Editorial: World leaders must listen to the young voices

The 74th session of the United Nations General Assembly is underway in New York, with the high-level General Debate due to kick off Tuesday.

Today, the UN Secretary-General is set to convene a Climate Summit, which follows a youth climate forum as well as thousands of youth-led climate strikes last week.

Teen Swedish Greta Thunberg has inspired a movement of young climate activists who are committed to having their voices heard at the world body.

Thunberg and millions of other children around the world have rightly been alarmed by the indifference from influential and powerful leaders around the world toward serious global challenges like climate change even in the wake of dire consequences of global warming, including record sweltering temperatures and unprecedented scale of species extinctions.  

Young people have been keen listeners since time immemorial but they are increasingly tired of endless speechless and inaction from leaders on pertinent issues that directly affect their future, and are coming forward in their millions to demand concrete action to save Mother Earth.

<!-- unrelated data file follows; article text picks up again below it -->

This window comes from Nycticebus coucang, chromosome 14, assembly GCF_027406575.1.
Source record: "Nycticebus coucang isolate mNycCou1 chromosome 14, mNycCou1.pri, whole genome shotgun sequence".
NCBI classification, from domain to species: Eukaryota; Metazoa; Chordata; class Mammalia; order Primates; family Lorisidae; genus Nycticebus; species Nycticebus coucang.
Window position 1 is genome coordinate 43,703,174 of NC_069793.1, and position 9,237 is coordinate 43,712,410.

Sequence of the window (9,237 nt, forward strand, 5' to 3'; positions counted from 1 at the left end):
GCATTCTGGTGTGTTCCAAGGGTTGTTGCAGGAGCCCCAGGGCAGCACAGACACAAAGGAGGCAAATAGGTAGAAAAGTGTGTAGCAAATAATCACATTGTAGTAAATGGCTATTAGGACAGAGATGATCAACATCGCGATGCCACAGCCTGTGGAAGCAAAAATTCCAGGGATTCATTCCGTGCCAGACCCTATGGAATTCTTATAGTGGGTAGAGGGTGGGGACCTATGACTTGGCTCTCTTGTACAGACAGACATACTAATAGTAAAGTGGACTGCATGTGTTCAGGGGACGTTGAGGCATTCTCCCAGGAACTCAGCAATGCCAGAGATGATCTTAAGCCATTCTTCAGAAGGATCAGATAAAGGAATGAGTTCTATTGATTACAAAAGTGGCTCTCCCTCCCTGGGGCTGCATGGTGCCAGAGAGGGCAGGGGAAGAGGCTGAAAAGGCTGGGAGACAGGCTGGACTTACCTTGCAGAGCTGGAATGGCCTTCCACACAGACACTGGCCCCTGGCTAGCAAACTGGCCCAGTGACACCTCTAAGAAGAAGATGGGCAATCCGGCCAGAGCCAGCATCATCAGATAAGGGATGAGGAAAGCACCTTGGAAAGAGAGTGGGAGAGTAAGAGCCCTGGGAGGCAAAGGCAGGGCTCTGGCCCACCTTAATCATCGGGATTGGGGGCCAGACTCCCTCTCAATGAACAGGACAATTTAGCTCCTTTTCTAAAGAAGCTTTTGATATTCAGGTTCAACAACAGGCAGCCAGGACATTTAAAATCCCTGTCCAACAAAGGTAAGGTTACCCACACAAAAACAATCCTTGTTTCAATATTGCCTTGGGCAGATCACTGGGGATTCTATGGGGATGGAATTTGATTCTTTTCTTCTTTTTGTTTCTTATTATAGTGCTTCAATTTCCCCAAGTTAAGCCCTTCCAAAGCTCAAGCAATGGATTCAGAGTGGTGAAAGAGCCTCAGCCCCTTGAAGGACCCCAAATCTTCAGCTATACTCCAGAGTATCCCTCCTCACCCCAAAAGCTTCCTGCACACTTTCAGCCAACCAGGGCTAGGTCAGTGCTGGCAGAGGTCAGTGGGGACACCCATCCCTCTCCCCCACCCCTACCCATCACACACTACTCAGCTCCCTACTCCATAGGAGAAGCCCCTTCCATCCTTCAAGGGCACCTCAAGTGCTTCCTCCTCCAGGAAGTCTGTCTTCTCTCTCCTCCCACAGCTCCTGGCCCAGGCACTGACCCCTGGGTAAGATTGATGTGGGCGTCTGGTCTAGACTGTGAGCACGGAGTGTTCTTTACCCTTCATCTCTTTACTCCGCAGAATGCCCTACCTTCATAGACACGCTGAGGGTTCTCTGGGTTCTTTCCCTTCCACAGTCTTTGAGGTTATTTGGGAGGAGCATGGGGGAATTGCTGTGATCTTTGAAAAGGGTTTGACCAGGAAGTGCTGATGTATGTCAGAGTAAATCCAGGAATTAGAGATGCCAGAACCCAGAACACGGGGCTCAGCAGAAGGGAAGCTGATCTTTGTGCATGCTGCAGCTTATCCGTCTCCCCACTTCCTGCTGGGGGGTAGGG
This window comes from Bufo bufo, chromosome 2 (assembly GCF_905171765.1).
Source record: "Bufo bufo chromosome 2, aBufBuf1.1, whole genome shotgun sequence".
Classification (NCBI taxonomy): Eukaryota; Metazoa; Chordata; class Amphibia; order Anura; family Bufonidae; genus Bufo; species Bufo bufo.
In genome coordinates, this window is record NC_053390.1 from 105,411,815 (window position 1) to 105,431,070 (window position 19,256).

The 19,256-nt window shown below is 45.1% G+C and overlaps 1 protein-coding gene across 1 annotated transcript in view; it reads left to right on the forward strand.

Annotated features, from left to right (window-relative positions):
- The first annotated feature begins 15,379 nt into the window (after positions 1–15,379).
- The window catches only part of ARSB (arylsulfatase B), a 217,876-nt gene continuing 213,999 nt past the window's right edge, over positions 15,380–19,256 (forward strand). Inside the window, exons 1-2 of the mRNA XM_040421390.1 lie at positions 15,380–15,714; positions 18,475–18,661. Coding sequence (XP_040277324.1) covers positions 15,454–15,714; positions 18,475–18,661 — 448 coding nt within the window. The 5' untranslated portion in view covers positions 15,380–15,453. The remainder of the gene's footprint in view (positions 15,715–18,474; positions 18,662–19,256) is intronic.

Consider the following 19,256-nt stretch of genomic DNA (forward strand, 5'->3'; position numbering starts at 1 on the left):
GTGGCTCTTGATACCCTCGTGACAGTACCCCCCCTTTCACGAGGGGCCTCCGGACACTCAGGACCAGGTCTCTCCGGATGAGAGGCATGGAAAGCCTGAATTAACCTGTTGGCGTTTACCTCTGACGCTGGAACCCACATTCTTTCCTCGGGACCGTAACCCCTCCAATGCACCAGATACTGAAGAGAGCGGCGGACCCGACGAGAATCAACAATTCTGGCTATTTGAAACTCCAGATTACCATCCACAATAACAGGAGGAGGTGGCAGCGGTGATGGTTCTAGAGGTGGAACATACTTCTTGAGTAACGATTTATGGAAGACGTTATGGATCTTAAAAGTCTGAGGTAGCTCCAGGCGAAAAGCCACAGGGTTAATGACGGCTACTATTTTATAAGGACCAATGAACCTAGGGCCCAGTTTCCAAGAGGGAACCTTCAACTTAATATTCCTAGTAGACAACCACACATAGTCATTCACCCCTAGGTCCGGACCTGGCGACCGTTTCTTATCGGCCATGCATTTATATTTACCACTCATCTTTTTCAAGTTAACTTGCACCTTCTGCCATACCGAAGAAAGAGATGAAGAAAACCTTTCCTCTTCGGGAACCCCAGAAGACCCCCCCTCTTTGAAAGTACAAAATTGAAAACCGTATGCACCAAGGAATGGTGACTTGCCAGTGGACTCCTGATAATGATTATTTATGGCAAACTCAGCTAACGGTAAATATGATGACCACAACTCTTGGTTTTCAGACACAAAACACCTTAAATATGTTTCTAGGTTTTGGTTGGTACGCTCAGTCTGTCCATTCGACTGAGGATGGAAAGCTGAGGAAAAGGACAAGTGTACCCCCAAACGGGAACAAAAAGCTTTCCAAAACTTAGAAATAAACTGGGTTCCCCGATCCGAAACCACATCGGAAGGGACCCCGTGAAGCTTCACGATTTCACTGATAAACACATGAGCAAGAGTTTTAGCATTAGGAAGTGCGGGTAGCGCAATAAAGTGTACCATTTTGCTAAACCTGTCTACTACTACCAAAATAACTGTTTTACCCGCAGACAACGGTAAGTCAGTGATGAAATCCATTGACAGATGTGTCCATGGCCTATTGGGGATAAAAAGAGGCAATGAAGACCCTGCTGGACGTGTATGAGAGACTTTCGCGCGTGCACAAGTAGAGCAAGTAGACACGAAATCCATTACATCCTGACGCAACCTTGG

They have grown accustomed to leaders signing and then reneging on their commitments to climate deals, including the 2015 Paris Climate Agreement which seeks to keep global warming below 2°C. Instead, many leaders continue to scale up investments in activities that only exacerbate an already precarious situation to the dismay of young people, who are taking their frustrations to the streets in hope that reason will finally prevail.  

As high-profile leaders from all corners of the world descend on New York for yet another week of countless speeches and diplomatic rhetoric, they should gather courage and face reality – and pay heed to the voices of young people as far as climate change and sustainable development are concerned.

There is no other logical choice after all.

editor@newtimesrwanda.com

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